Ricardo Cortes, "A Secret History of Coffee, Coca & Cola"
ISBN: 1617751340 | 2012 | EPUB/MOBI | 64 pages | 21 MB/29 MB
A Secret History of Coffee, Coca & Cola is an illustrated book disclosing new research in the coca leaf trade conducted by The Coca-Cola Company. 2011 marked the 125th anniversary of its iconic beverage, and the fiftieth anniversary of the international drug control treaty that allows Coca-Cola exclusive access to the coca plant. Most people are familiar with tales of cocaine being an early ingredient of "Coke" tonic; it's an era the company makes every effort to bury. Yet coca leaf, the source of cocaine which has been banned in the U.S. since 1914, has been part of Coca-Cola's secret formula for over one hundred years.
This is a history that spans from cocaine factories in Peru, to secret experiments at the University of Hawaii, to the personal files of U.S. Bureau of Narcotics Commissioner Harry Anslinger (infamous for his "Reefer Madness" campaign against marijuana, lesser known as a long-time collaborator of The Coca-Cola Company).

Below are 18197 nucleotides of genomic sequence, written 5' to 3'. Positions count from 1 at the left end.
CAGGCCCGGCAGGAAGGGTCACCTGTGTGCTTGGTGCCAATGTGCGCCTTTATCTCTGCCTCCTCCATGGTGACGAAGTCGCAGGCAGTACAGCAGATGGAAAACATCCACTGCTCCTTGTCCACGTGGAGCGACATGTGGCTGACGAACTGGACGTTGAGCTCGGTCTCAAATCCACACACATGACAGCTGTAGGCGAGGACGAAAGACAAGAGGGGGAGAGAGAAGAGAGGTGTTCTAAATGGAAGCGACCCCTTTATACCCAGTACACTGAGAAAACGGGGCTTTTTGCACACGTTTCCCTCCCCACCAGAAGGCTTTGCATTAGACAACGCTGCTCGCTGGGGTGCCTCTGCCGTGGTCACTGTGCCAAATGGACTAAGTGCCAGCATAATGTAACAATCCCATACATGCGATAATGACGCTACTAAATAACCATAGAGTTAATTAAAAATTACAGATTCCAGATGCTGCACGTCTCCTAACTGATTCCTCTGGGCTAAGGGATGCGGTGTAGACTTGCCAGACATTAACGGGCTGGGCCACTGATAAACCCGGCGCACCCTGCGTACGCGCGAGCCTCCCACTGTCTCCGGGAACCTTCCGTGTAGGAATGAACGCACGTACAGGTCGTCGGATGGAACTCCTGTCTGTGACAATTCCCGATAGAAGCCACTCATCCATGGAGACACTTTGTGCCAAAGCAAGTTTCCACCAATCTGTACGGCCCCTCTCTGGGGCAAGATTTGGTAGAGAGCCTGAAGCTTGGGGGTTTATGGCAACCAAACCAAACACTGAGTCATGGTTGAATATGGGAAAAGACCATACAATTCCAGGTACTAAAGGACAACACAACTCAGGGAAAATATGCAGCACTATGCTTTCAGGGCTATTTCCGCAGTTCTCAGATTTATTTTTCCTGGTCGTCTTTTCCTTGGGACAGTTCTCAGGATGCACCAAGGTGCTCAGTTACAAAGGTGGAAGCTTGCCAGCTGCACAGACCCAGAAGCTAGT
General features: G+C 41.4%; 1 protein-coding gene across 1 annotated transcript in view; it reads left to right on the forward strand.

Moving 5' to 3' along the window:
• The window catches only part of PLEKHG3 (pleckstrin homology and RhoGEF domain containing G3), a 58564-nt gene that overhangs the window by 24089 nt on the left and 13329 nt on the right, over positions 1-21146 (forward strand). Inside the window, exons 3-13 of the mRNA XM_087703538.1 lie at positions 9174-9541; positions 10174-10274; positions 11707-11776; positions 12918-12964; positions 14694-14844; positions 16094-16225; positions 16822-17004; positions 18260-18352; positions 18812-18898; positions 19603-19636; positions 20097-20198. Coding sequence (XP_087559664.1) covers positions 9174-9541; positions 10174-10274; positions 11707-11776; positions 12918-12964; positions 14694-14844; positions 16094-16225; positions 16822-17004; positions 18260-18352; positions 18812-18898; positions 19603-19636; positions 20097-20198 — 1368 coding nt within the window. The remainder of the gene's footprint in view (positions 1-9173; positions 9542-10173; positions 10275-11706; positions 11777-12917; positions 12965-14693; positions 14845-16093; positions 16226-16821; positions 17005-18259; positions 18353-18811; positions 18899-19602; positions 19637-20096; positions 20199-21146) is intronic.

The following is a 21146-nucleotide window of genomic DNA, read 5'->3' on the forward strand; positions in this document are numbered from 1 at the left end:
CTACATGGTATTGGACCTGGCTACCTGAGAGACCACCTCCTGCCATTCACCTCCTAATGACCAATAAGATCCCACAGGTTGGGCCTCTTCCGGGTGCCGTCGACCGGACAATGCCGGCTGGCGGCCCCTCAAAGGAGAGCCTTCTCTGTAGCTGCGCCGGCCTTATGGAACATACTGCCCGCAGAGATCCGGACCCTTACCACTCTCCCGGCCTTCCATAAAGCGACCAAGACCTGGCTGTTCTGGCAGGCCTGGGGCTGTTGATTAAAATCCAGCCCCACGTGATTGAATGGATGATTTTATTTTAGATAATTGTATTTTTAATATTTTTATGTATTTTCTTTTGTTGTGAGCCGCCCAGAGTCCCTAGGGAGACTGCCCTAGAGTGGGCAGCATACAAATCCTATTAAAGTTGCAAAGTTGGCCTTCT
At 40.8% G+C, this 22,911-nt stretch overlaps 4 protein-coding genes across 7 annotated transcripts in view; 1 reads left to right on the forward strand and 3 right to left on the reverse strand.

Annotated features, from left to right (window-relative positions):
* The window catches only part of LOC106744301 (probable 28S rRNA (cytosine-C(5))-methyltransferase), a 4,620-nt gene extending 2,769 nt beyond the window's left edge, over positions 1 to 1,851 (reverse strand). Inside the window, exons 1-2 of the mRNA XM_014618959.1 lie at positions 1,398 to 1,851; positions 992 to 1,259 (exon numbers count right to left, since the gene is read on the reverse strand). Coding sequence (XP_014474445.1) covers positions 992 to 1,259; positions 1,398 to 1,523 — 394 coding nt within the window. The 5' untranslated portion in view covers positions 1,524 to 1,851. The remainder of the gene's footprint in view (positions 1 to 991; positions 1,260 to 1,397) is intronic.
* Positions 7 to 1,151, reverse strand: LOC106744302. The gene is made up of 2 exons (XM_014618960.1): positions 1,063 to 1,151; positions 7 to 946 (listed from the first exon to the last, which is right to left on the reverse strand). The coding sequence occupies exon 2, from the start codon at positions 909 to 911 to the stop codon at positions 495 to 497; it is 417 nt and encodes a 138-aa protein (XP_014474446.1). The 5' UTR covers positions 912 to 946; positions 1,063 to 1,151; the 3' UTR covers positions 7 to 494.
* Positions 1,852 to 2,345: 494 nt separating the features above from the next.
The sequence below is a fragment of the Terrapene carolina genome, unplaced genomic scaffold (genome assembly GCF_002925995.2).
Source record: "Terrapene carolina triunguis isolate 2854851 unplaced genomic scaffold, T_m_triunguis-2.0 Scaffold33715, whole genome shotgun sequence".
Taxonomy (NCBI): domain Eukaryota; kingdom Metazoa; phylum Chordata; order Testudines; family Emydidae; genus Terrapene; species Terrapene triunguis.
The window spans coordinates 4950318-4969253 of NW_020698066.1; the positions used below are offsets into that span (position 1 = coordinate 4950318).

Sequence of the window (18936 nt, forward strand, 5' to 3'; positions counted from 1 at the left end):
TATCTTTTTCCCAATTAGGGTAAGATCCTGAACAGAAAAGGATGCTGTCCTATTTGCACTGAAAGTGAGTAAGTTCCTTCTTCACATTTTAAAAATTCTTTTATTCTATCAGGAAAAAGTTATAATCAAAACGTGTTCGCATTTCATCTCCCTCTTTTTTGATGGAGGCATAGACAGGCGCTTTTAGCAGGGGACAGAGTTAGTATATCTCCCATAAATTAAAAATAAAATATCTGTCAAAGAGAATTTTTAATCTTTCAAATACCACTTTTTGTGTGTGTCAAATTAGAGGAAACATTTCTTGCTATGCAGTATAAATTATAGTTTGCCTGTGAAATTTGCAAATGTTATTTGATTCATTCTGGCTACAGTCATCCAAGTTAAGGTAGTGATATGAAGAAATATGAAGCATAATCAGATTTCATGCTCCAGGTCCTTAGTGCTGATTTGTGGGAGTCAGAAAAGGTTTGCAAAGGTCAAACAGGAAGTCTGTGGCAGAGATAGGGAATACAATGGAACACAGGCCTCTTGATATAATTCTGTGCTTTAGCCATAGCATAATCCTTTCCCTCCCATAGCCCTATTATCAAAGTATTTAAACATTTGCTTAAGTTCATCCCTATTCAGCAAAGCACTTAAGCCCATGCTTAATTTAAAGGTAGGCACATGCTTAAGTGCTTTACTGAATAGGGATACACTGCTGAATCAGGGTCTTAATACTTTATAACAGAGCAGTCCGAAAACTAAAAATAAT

A Secret History of Coffee, Coca & Cola tells how one of the biggest companies in the world bypasses an international ban on coca. The book also explores histories of three of the most consumed substances on earth, revealing connections between seemingly disparate icons of modern culture: caffeine, cocaine, and Coca-Cola.
Coca-Cola is the most popular soft drink on earth, and soft drinks are the number one food consumed in the American diet. Caffeine is the most widely used psychoactive substance. Cocaine . . . well, people seem to like reading about cocaine. An illustrated chronicle that will appeal to fans of food and drink histories (e.g., Mark Kurlansky's Salt and Cod; Mark Pendergrast's For God, Country & Coca-Cola), graphic novel enthusiasts, and people interested in drug prohibition and international narcopolitics, the book follows in the footsteps of successful pop-history books such as Michael Pollan's The Botany of Desire and Eric Schlosser's Fast Food Nation—but has a unique style that blends such histories with narrative illustration and influences from Norman Rockwell to Art.